The first gunboat went aground around eight-thirty. The Virginia II ran onto a sandbar, and soon the Richmond and two other vessels grounded. The Fredericksburg broke through the Union barricades, but it was recalled to stand guard over the Virginia II . Federal artillery on shore, by now well aware of what was going on, brought in a powerful Drummond light to illuminate the river. At dawn a shell hit the Drewry , a Confederate gunboat, and blew it up. By late morning, with the coming of high tide, the remaining ships, heavily damaged, had to withdraw.

They renewed the attack the next night, but the Virginia proved too badly hurt to persevere, and she dropped anchor. The attack was called off. John K. Mitchell, the Confederate flag officer, gave his reasons for abandoning the attempt: damage to the Virginia ; loss of gunboats and the Richmond ; loss of surprise; and the Union’s “powerful calcium light.”

After the war limelight found a variety of new uses. It illuminated the caissons in which workers dug the foundations of the Brooklyn Bridge in the 1870s and 1880s. The photographer Eadweard Muybridge, most famous for his animal-motion experiments, invented the zoopraxiscope, a device for showing photographs in rapid succession to produce a motion picture. The zoopraxiscope used limelight to project its images, as operators of “magic lanterns” had been doing for decades.

The term limelight took hold in the public mind, of course, not through engineering or warfare but through the stage. At the start of the nineteenth century, the only artificial light that theaters had available was the feeble glow cast by torches, candles, or oil lamps, sometimes intensified with reflectors. Although clever lighting designers achieved many striking effects with these few tools, including lightning flashes and burning buildings, they were often too weak.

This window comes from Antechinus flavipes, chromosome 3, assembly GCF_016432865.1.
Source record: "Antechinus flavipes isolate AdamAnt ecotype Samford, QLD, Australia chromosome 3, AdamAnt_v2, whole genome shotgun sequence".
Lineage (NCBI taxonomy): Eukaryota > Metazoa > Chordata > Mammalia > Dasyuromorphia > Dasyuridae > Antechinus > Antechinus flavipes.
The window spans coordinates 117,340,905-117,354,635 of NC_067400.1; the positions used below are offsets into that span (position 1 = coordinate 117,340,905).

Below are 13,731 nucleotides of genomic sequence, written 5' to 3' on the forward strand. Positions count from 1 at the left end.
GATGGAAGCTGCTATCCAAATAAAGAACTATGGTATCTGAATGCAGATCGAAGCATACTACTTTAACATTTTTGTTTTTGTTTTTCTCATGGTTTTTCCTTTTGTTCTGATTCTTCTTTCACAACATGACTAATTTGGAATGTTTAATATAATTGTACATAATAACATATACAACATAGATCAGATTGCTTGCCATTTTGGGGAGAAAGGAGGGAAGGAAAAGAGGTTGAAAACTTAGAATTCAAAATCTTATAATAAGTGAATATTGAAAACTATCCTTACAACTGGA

Gaslight came into use in American and European theaters after 1815, but starting in the late 1830s, Drummond’s development outshone it. With mirrors and lenses, limelight’s fierce glow could be focused and projected—the first type of lighting able to be used in this way. In the beginning it was reserved for special effects, such as moonbeams, but in the mid-1850s it started to be employed for what twentieth-century thespians would call spotlighting. The dramatic impact of limelight increased after 1860, when electric ignition enabled gas-burning houselights to be turned on and off. Before this, theaters were rarely kept dark, since each light had to be reignited individually after the performance.

SOON, HOWEVER, ELECTRICITY superseded both gaslight and limelight. In the 1880s theaters began installing incandescent bulbs, which were easier to control and, more important, were much less of a fire hazard; some four hundred theaters had burned in gaslight’s first decade. Limelight, too, could cause fires—for example, when the gas apparatus exploded.

For applications requiring great intensity, the electric arc light began to replace the limelight in the 1880s as well. This apparatus, which used the strong glow created by electrical discharge across a gap between two carbon electrodes, had been tried as early as 1846, but the flicker and noise it created made it unpopular. These problems were soon reduced to manageable levels, however, and a full century has passed since the wonder of limelight was banished to the realm of metaphor, where it remains to this day.

We hope you enjoyed this essay.